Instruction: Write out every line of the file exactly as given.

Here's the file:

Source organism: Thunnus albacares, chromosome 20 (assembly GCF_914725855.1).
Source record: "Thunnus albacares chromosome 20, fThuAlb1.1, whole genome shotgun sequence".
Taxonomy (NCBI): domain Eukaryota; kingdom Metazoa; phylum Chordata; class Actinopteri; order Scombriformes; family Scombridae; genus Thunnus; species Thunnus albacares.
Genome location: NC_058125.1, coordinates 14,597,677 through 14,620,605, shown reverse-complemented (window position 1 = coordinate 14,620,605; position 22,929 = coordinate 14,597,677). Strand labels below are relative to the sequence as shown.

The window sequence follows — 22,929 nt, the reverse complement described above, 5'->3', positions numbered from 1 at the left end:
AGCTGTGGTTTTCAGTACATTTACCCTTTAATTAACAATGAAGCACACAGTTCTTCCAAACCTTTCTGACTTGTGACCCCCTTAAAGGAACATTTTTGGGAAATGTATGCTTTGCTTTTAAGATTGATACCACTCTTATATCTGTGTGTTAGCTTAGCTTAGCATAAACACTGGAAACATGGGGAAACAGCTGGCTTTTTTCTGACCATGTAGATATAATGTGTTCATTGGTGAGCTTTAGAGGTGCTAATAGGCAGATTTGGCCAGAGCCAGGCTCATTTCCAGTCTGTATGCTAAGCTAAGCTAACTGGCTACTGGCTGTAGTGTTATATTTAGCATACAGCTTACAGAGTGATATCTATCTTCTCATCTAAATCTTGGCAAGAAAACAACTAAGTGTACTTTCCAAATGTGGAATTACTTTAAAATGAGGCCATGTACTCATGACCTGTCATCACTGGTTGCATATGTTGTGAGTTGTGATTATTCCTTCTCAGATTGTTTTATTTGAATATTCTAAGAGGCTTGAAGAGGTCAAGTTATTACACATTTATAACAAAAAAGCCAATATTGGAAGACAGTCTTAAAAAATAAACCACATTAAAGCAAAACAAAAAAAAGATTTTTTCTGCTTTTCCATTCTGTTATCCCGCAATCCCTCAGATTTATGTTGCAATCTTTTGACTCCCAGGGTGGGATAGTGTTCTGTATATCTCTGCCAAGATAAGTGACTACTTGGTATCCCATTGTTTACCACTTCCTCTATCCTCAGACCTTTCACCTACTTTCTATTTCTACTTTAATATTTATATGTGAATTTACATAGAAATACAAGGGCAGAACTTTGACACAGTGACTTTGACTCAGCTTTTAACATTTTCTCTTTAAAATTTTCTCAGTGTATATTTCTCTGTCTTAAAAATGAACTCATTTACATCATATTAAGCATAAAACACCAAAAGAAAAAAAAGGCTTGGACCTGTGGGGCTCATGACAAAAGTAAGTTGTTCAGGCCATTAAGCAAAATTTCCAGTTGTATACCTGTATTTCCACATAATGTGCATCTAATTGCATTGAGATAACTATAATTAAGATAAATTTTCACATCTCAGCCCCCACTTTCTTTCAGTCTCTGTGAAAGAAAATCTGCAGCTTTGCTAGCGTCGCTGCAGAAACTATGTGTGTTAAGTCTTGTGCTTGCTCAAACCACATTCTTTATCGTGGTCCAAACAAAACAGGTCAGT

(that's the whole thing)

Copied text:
Source organism: Thunnus albacares, chromosome 20 (assembly GCF_914725855.1).
Source record: "Thunnus albacares chromosome 20, fThuAlb1.1, whole genome shotgun sequence".
Taxonomy (NCBI): domain Eukaryota; kingdom Metazoa; phylum Chordata; class Actinopteri; order Scombriformes; family Scombridae; genus Thunnus; species Thunnus albacares.
Genome location: NC_058125.1, coordinates 14,597,677 through 14,620,605, shown reverse-complemented (window position 1 = coordinate 14,620,605; position 22,929 = coordinate 14,597,677). Strand labels below are relative to the sequence as shown.

The window sequence follows — 22,929 nt, the reverse complement described above, 5'->3', positions numbered from 1 at the left end:
AGCTGTGGTTTTCAGTACATTTACCCTTTAATTAACAATGAAGCACACAGTTCTTCCAAACCTTTCTGACTTGTGACCCCCTTAAAGGAACATTTTTGGGAAATGTATGCTTTGCTTTTAAGATTGATACCACTCTTATATCTGTGTGTTAGCTTAGCTTAGCATAAACACTGGAAACATGGGGAAACAGCTGGCTTTTTTCTGACCATGTAGATATAATGTGTTCATTGGTGAGCTTTAGAGGTGCTAATAGGCAGATTTGGCCAGAGCCAGGCTCATTTCCAGTCTGTATGCTAAGCTAAGCTAACTGGCTACTGGCTGTAGTGTTATATTTAGCATACAGCTTACAGAGTGATATCTATCTTCTCATCTAAATCTTGGCAAGAAAACAACTAAGTGTACTTTCCAAATGTGGAATTACTTTAAAATGAGGCCATGTACTCATGACCTGTCATCACTGGTTGCATATGTTGTGAGTTGTGATTATTCCTTCTCAGATTGTTTTATTTGAATATTCTAAGAGGCTTGAAGAGGTCAAGTTATTACACATTTATAACAAAAAAGCCAATATTGGAAGACAGTCTTAAAAAATAAACCACATTAAAGCAAAACAAAAAAAAGATTTTTTCTGCTTTTCCATTCTGTTATCCCGCAATCCCTCAGATTTATGTTGCAATCTTTTGACTCCCAGGGTGGGATAGTGTTCTGTATATCTCTGCCAAGATAAGTGACTACTTGGTATCCCATTGTTTACCACTTCCTCTATCCTCAGACCTTTCACCTACTTTCTATTTCTACTTTAATATTTATATGTGAATTTACATAGAAATACAAGGGCAGAACTTTGACACAGTGACTTTGACTCAGCTTTTAACATTTTCTCTTTAAAATTTTCTCAGTGTATATTTCTCTGTCTTAAAAATGAACTCATTTACATCATATTAAGCATAAAACACCAAAAGAAAAAAAAGGCTTGGACCTGTGGGGCTCATGACAAAAGTAAGTTGTTCAGGCCATTAAGCAAAATTTCCAGTTGTATACCTGTATTTCCACATAATGTGCATCTAATTGCATTGAGATAACTATAATTAAGATAAATTTTCACATCTCAGCCCCCACTTTCTTTCAGTCTCTGTGAAAGAAAATCTGCAGCTTTGCTAGCGTCGCTGCAGAAACTATGTGTGTTAAGTCTTGTGCTTGCTCAAACCACATTCTTTATCGTGGTCCAAACAAAACAGGTCAGT